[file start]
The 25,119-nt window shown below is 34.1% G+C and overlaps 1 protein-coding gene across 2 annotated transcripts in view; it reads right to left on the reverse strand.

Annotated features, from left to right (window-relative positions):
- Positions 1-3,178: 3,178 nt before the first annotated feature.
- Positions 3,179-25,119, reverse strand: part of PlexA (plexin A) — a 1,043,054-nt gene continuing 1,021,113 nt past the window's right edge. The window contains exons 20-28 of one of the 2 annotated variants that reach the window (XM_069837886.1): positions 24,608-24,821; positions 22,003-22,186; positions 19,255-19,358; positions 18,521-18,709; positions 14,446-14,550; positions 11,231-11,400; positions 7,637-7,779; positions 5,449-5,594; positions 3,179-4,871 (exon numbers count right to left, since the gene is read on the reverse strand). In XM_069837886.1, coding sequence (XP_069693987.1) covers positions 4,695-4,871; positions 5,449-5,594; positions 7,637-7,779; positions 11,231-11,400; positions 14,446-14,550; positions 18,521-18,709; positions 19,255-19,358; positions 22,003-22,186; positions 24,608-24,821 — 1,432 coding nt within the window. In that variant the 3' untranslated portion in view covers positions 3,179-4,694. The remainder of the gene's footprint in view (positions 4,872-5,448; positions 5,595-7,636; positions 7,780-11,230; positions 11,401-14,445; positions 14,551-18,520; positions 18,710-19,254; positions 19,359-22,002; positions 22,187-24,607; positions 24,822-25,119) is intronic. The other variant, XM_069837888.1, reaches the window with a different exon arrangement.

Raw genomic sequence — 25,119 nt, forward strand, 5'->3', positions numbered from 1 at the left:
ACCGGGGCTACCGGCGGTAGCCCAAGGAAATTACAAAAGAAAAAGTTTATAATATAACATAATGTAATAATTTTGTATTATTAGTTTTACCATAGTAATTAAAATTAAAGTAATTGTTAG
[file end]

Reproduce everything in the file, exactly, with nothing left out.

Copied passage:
The 25,119-nt window shown below is 34.1% G+C and overlaps 1 protein-coding gene across 2 annotated transcripts in view; it reads right to left on the reverse strand.

Annotated features, from left to right (window-relative positions):
- Positions 1-3,178: 3,178 nt before the first annotated feature.
- Positions 3,179-25,119, reverse strand: part of PlexA (plexin A) — a 1,043,054-nt gene continuing 1,021,113 nt past the window's right edge. The window contains exons 20-28 of one of the 2 annotated variants that reach the window (XM_069837886.1): positions 24,608-24,821; positions 22,003-22,186; positions 19,255-19,358; positions 18,521-18,709; positions 14,446-14,550; positions 11,231-11,400; positions 7,637-7,779; positions 5,449-5,594; positions 3,179-4,871 (exon numbers count right to left, since the gene is read on the reverse strand). In XM_069837886.1, coding sequence (XP_069693987.1) covers positions 4,695-4,871; positions 5,449-5,594; positions 7,637-7,779; positions 11,231-11,400; positions 14,446-14,550; positions 18,521-18,709; positions 19,255-19,358; positions 22,003-22,186; positions 24,608-24,821 — 1,432 coding nt within the window. In that variant the 3' untranslated portion in view covers positions 3,179-4,694. The remainder of the gene's footprint in view (positions 4,872-5,448; positions 5,595-7,636; positions 7,780-11,230; positions 11,401-14,445; positions 14,551-18,520; positions 18,710-19,254; positions 19,359-22,002; positions 22,187-24,607; positions 24,822-25,119) is intronic. The other variant, XM_069837888.1, reaches the window with a different exon arrangement.

Raw genomic sequence — 25,119 nt, forward strand, 5'->3', positions numbered from 1 at the left:
ACCGGGGCTACCGGCGGTAGCCCAAGGAAATTACAAAAGAAAAAGTTTATAATATAACATAATGTAATAATTTTGTATTATTAGTTTTACCATAGTAATTAAAATTAAAGTAATTGTTAG